BOSTON, Mass. (MassGOV)– A national addiction treatment center chain has agreed to pay a total of $4.5 million to the state’s Medicaid program, known as MassHealth, and Medicare to resolve allegations that the company submitted false claims for urine drug tests that were medically unnecessary and were illegally performed at the company’s own laboratory. This resolution is the first civil settlement under the Massachusetts clinical laboratory anti-self-referral law, originally proposed by the AG’s Office.

The AG’s Office and the U.S. Attorney’s Office (USAO) negotiated these settlements with Total Wellness Centers, LLC, CleanSlate Centers, Inc., and CleanSlate Centers, LLC (collectively, “CleanSlate”), and the founder and former company owner Dr. Amanda Louise Wilson, to resolve lawsuits from both the AG’s Office and a whistleblower alleging violations of the False Claims Act and federal and state self-referral statutes with respect to CleanSlate’s Massachusetts patients.

“As we face a worsening opioid crisis in Massachusetts, it’s important that treatment centers follow the rules and not cut corners to increase their bottom line,” said AG Healey. “Our resolution with CleanSlate will bring millions of dollars back to the state and implement the oversight needed to protect patients and prevent these violations from happening again. We are grateful to our federal partners for their work to help bring accountability in this case, and to the whistleblower for bringing these issues to our attention.”

The AG’s lawsuit alleged that CleanSlate required patients, depending on their stage of substance use disorder treatment, to submit to a variety of urine drug tests, some of which were medically unnecessary, causing false claims to be submitted to MassHealth. The AG’s complaint also alleged that the company’s policies, which directed clinicians at CleanSlate to refer laboratory work to its own Holyoke laboratory, violated federal and state self-referral statutes. Dr. Wilson owned both the clinic and laboratory in Massachusetts and developed the policies directing the self-referrals.

According to the AG’s Office, from 2011 through 2016, CleanSlate and Dr. Wilson also engaged in practices that led to backdating of prescriptions for Suboxone by physicians, causing the submission of false claims. After MassHealth patients had already picked up prescriptions that were sent to pharmacies by midlevel clinicians, CleanSlate physicians later reviewed the notes from the patient visits and backdated the prescriptions to the office visit dates. CleanSlate previously resolved similar allegations involving Medicare in a 2016 settlement with the USAO.

These allegations against CleanSlate were originally made in a case filed in April 2017 under the whistleblower (or qui tam) provision of the False Claims Act by a former employee of CleanSlate. The Act permits private parties to sue for fraud on behalf of the government, and it also permits federal and state governments to intervene in such actions, as Massachusetts has done in this case, which is captioned U.S. et al. ex rel. Wendy Welch v. CleanSlate Centers, Inc., et al.;Civil Action No. 17-CV-30038-MGM (D. Mass.).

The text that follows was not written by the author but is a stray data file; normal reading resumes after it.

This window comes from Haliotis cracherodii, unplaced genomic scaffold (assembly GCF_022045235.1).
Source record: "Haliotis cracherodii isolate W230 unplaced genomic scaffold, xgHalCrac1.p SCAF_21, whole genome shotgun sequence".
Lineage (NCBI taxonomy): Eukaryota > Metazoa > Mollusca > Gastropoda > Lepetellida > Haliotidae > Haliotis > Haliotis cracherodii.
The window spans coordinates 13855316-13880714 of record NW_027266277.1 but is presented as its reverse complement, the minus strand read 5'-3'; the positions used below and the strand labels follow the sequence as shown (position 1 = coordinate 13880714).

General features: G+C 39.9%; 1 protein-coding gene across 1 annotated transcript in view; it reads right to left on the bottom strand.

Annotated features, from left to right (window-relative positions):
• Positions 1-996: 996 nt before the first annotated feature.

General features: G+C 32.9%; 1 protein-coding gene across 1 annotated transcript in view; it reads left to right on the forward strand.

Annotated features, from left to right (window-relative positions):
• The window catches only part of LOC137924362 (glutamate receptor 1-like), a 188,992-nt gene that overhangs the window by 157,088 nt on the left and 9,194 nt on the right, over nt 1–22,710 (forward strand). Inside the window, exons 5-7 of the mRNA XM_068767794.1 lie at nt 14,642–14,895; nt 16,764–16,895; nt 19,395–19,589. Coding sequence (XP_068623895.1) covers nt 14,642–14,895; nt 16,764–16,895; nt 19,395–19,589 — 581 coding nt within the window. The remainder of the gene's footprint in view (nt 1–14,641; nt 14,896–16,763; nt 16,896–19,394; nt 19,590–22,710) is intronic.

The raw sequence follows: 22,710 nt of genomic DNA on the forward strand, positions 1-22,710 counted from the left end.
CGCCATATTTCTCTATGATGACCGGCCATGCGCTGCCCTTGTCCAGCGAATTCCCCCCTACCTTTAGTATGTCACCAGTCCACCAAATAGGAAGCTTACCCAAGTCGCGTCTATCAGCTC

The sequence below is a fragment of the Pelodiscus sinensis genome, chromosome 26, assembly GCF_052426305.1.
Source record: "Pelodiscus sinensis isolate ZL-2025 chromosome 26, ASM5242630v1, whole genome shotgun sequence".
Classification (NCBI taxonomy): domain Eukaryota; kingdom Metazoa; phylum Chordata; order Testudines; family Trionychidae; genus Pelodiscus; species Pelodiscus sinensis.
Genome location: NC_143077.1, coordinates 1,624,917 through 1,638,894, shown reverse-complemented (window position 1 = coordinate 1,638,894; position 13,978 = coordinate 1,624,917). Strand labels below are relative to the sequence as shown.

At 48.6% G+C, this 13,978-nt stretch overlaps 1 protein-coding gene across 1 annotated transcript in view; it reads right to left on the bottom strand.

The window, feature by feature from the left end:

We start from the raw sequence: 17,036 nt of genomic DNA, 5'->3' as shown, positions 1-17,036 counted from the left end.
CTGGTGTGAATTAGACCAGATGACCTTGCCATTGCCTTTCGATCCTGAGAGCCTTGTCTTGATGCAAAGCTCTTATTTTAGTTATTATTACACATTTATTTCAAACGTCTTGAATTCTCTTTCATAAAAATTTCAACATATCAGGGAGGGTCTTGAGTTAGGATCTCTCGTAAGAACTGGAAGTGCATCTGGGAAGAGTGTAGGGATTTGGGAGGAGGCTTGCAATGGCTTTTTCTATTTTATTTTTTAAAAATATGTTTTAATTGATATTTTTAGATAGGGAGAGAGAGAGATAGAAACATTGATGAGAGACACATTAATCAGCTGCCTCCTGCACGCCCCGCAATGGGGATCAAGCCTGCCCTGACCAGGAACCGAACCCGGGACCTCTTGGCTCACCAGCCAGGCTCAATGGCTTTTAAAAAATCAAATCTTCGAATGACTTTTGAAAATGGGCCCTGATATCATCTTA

CleanSlate owns and operates many opioid treatment centers in Massachusetts and around the country, where individuals receive medication-assisted treatment for substance use disorders. Locations in Massachusetts include Athol, Boston, Falmouth, West Springfield, and Worcester. CleanSlate also owns and operates an independent clinical laboratory in Holyoke where it performs tests of clinical specimens for its patients.

Under the terms of the AG’s settlement agreement, CleanSlate and Dr. Wilson will pay a total of $3.2 million to MassHealth. CleanSlate will also enter into an independent compliance program with annual audits that will be reported to the AG’s Office. Dr. Wilson also agreed to separately make a payment of $8,000 to the Western Mass Training Consortium, an independent nonprofit organization that provides support to organizations that facilitate addiction recovery. Under the terms of the agreement with the USAO, CleanSlate and Dr. Wilson agreed to pay an additional $1.3 million to settle all claims involving Massachusetts Medicare members.

The anti-self-referral law (MGL Chapter 111D, Section 8 (17) and Section 8A), proposed by the AG’s Office and enacted in 2014, prohibits referrals between clinical laboratories and any entity with a direct or indirect ownership interest in the laboratory and vice versa. State law also prohibits a laboratory from testing any specimen received from an entity with an ownership interest in the laboratory. 

MassHealth patients who believe that they have experienced fraud, abuse or neglect should file a complaint online or call the AG’s Medicaid Fraud Tip Line at (617) 963-2360.

This matter was handled by Deputy Division Chief Kevin Lownds, Assistant Attorney General Gregoire Ucuz, Senior Healthcare Fraud Investigator Steven Pfister, and Investigator William Welsh, all of the AG’s Medicaid Fraud Division, and Project Manager Catherine Madden, of the AG’s Policy and Government Division, with substantial assistance from the U.S. Department of Health and Human Services, Office of the Inspector General, and MassHealth.

The Medicaid Fraud Division of the Massachusetts Attorney General’s Office receives 75 percent of its funding from the U.S. Department of Health and Human Services under a grant award. The remaining 25 percent is funded by the Commonwealth of Massachusetts.